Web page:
January 2, 2009

Mather - The Town And The Coal Mine


The property of the Mather Collieries, consisting of about 4400 acres, is located at Mather, north of the village of Jefferson, Greene County, Pa. The operation is owned jointly by Pickands, Mather & Company; the Cleveland-Cliffs Iron Company; and the Steel Company of Canada, Ltd., Hamilton, Out., and operated by Pickands, Mather & Company, of Cleveland. The town of Mather is named in honor of Samuel Mather, senior member of the firm of Pickands, Mather & Company, and William G. Mather, of the Cleveland-Cliffs Iron Company.

Topographical conditions were favorable for a splendid town site and the management decided that it was imperative to provide the best living conditions possible in order to attract the better class of mine labor. The tract of land available is of sufficient area to provide for 500 or more houses and yet provide sufficient space for each house. The streets are laid out to suit the topography and provide good drainage. Lots are 80 feet in width and from 105 to 120 feet deep.

Street Map of Mather.

The houses are built 20 feet back from the street line. Each house has water and sewerage. "Sanisep" closets are installed and have proven entirely satisfactory. Most of the streets have been macadamized with crushed slag with a coating of limestone screenings. Sidewalks of Cleveland sawed stone are laid. Ample fire protection is furnished from two 50,000 gallon tanks, located on a hill nearby, giving a pressure of from 60 to 80 pounds throughout the town. Shade trees have been planted along the streets, so that in a few years there will be no evidence that it is a coal mining town. Houses contain from three to six rooms each, but the five-room houses are most in demand.

Five Room house plan.

A three room house rents for 8.00, a four room for 9.50 and a five room house for 11.00 a month. Water is provided by a dam across the mouth of Browns Run formed by the embankment for railroad sidings. The drainage area is about four square miles and the water is impounded in a reservoir holding about 2,000,000 gallons. Water is pumped from the reservoir by a centrifugal pump to a raw- water tank from which it flows by gravity through a filtration plant of 100,000 gallons capacity per eight hours into a wet well, from which it is pumped direct to the tanks on the hill. Four-inch pipe is used for distribution, with 2 inch house connections.The water is analyzed weekly by representatives of the State Board of Health and has proven entirely satisfactory.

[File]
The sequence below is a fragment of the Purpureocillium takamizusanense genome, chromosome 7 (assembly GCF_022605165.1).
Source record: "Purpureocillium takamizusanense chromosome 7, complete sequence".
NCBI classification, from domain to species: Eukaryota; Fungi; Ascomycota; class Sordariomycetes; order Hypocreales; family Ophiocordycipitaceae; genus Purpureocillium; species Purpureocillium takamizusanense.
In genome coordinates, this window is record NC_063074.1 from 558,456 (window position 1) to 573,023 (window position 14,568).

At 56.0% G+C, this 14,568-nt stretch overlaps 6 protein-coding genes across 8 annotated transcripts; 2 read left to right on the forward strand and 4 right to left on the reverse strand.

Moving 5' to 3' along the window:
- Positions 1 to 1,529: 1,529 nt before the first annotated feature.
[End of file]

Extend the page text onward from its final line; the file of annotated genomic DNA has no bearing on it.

Theater with confectionery on left and library on right

In order to have a contented people, it is necessary that some sort of recreation be provided. A moving picture theater is in operation, in which all the latest and best pictures are shown several nights a week, at prices merely sufficient to pay for management and upkeep.

Recreation Building

On the opposite corner of the square is a recreation building containing bowling-alleys, pool-tables, and barber shop on the first floor, with a large dance-hall on the upper floor. The need for such a building in a community of this sort is evidenced when parties will come miles from surrounding country to attend functions and dances held in it. The town supports a baseball club which rendered a good account of itself last season and promises to do the same this year. A modern school takes care of the educational needs of the young members of the community. Religious services are held in the various buildings and sites have been reserved for those congregations who wish to erect their own church edifices. The company has a welfare worker and nurse, whose duty it is to visit the families and instruct them in American ways of living.

Club House

For the young single men and bachelors among the operating force, a club-house with all modern conveniences affords a quiet home. Taking all things into consideration, the town of Mather is located in one of the most charming spots in Western Pennsylvania and no effort or money has been spared to keep the town in harmony with its surroundings.
Map of town, railroad and mine